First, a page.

Open Access Articles- Top Results for Universiade


The Universiade is an international multi-sport event, organized for university athletes by the International University Sports Federation (FISU). The name is a combination of the words "University" and "olympiad". The Universiade is often referred to in English as the World University Games or World Student Games; however, this latter term can also refer to competitions for sub-University grades students, as well.


The idea of a global international sports competition between student-athletes pre-dates the 1949 formation of the International University Sports Federation (FISU), which now hosts the Universiade. English peace campaigner Hodgson Pratt was an early advocate of such an event, proposing (and passing) a motion at the 1891 Universal Peace Congress in Rome to create a series of international student conferences in rotating host capital cities, with activities including art and sport. This did not come to pass, but a similar event was created in Germany in 1909 in the form of the Academic Olympia. Five editions were held from 1909 to 1913, all of which were hosted in Germany following the cancellation of an Italy-based event.[1]

At the start of the 20th century, Jean Petitjean of France began to attempt to organise a "University Olympic Games". After discussion with Pierre de Coubertin, the founder of the modern Olympic Games, Petitjean was convinced not to use the word "Olympic" in the tournament's name.[1] Petitjean, and later the Confederation Internationale des Etudiants (CIE), was the first to build a series of international events, beginning with the 1923 International Universities Championships. This was followed by the renamed 1924 Summer Student World Championships a year later and two further editions were held in 1927 and 1928. Another name change resulted in the 1930 International University Games. The CIE's International University Games was held four more times in the 1930s before having its final edition in 1947.[2][3]

File:Fotothek df roe-neg 0006159 005 Blick auf das Spielfeld und die Zuschauertribüne.jpg
A student football match held at the 3rd World Festival of Youth and Students

A separate group organised an alternative university games in 1939 in Vienna, in post-Anschluss Germany.[2] The onset of World War II ceased all major international student sport activities and the aftermath also led to division among the movement, as the CIE was disbanded and rival organisations emerged. The Union Internationale des Étudiants (UIE) incorporated a university sports games into the World Festival of Youth and Students from 1947–1962, including one separate, unofficial games in 1954. This event principally catered for Eastern European countries.[4]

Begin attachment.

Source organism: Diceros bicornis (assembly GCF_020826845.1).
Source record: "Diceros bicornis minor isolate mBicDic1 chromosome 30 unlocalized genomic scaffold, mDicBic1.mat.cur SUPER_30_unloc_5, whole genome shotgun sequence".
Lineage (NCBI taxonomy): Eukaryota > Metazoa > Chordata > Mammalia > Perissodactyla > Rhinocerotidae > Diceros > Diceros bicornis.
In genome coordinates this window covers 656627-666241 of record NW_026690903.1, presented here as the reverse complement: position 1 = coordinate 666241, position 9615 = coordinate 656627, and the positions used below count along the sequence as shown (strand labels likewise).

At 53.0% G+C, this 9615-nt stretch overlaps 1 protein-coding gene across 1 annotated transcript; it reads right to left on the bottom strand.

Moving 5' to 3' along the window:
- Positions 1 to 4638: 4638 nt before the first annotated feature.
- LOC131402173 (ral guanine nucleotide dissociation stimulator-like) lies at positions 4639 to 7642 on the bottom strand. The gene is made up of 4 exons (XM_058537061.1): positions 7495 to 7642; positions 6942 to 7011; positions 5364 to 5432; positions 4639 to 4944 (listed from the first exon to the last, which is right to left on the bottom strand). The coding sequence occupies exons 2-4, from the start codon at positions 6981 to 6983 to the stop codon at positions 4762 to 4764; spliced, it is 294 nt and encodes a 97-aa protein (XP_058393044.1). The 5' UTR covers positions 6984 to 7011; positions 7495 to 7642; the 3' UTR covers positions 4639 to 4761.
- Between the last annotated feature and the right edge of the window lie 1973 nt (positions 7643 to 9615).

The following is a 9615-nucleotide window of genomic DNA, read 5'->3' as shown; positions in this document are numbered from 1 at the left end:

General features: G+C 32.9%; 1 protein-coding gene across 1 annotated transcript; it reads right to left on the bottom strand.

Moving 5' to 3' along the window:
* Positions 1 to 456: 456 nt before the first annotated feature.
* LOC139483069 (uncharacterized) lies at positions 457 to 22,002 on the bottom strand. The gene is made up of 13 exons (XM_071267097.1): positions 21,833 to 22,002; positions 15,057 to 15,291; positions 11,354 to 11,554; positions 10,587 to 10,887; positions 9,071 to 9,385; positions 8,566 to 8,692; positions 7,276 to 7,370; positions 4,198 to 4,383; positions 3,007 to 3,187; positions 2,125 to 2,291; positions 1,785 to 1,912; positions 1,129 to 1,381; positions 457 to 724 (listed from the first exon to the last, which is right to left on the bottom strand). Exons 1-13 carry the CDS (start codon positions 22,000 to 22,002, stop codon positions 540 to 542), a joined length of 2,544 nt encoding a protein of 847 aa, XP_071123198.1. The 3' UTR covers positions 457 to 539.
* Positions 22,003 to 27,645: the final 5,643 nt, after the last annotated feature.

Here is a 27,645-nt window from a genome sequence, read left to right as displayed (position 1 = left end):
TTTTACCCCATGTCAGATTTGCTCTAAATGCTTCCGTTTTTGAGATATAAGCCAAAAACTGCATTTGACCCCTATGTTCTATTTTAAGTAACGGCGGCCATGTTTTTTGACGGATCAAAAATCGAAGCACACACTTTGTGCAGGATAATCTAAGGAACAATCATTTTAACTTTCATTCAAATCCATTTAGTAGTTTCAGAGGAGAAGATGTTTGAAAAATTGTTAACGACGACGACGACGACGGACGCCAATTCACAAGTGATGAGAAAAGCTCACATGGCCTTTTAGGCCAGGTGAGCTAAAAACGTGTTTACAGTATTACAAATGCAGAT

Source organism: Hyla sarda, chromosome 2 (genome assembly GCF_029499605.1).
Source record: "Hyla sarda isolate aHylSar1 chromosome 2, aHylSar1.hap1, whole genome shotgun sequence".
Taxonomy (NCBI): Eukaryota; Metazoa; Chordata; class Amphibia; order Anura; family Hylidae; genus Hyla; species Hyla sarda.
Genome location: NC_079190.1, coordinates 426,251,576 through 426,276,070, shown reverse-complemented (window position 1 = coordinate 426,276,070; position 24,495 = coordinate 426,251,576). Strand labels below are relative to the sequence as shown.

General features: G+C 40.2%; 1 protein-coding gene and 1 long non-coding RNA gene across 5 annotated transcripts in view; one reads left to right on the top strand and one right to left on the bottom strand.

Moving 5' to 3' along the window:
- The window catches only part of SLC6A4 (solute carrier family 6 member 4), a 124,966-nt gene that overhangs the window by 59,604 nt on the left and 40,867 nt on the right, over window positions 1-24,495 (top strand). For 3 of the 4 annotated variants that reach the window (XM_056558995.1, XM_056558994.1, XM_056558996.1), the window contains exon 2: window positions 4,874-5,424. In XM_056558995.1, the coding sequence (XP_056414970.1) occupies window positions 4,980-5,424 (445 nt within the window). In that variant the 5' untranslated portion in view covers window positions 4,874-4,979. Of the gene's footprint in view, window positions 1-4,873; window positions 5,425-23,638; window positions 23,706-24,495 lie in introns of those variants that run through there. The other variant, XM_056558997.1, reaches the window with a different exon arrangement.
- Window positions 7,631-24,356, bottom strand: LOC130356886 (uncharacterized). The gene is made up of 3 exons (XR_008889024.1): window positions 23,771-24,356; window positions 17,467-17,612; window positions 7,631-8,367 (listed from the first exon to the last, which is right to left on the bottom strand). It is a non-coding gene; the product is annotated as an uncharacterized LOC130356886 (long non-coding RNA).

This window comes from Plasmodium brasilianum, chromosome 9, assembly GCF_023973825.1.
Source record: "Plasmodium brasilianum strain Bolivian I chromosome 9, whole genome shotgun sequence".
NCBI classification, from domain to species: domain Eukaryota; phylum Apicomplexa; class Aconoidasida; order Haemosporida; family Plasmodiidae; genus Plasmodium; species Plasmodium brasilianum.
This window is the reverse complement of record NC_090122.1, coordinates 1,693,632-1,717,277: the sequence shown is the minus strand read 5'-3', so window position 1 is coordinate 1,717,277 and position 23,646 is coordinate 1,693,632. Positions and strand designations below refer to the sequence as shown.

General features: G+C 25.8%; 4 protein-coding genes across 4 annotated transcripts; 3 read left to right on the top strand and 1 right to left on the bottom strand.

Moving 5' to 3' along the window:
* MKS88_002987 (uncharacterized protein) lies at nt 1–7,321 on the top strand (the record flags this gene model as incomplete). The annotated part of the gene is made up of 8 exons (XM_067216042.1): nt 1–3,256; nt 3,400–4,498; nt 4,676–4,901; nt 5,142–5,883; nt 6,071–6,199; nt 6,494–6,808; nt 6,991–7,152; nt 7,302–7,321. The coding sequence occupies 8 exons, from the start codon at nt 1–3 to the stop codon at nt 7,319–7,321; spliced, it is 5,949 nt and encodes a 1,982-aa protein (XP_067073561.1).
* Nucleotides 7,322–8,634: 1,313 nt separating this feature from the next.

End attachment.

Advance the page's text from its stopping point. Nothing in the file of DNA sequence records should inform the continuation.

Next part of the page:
After the closure of the CIE and the creation of the first UIE-organised games, FISU came into being in 1949 and held its own first major student sport event the same year in the form of the 1949 Summer International University Sports Week. The Sports Week was held biennially until 1955. Like the CIE's games before it, the FISU events were initially Western-led sports competitions.[2]

Division between the largely Western European FISU and Eastern European UIE eventually began to dissipate among broadened participation at the 1957 World University Games. This event was not directly organised by either group, instead being organised by Jean Petitjean in France (which remained neutral to the split), but all respective nations from the groups took part. The FISU-organised Universiade became the direct successor to this competition, maintaining the biennial format into the inaugural 1959 Universiade. It was not until the 1957 World University Games that the Soviet Union began to compete in FISU events. That same year, what had previously been a European competition became a truly global one, with the inclusion of Brazil, Japan and the United States among the competing nations. The increased participation ultimately led to the establishment of the Universiade as the primary global student sport championship.[1][2]

Precursor events
Year Event Organiser City Country
1923 International Universities Championships CIE Paris France
1924 Summer Student World Championships CIE Warsaw Poland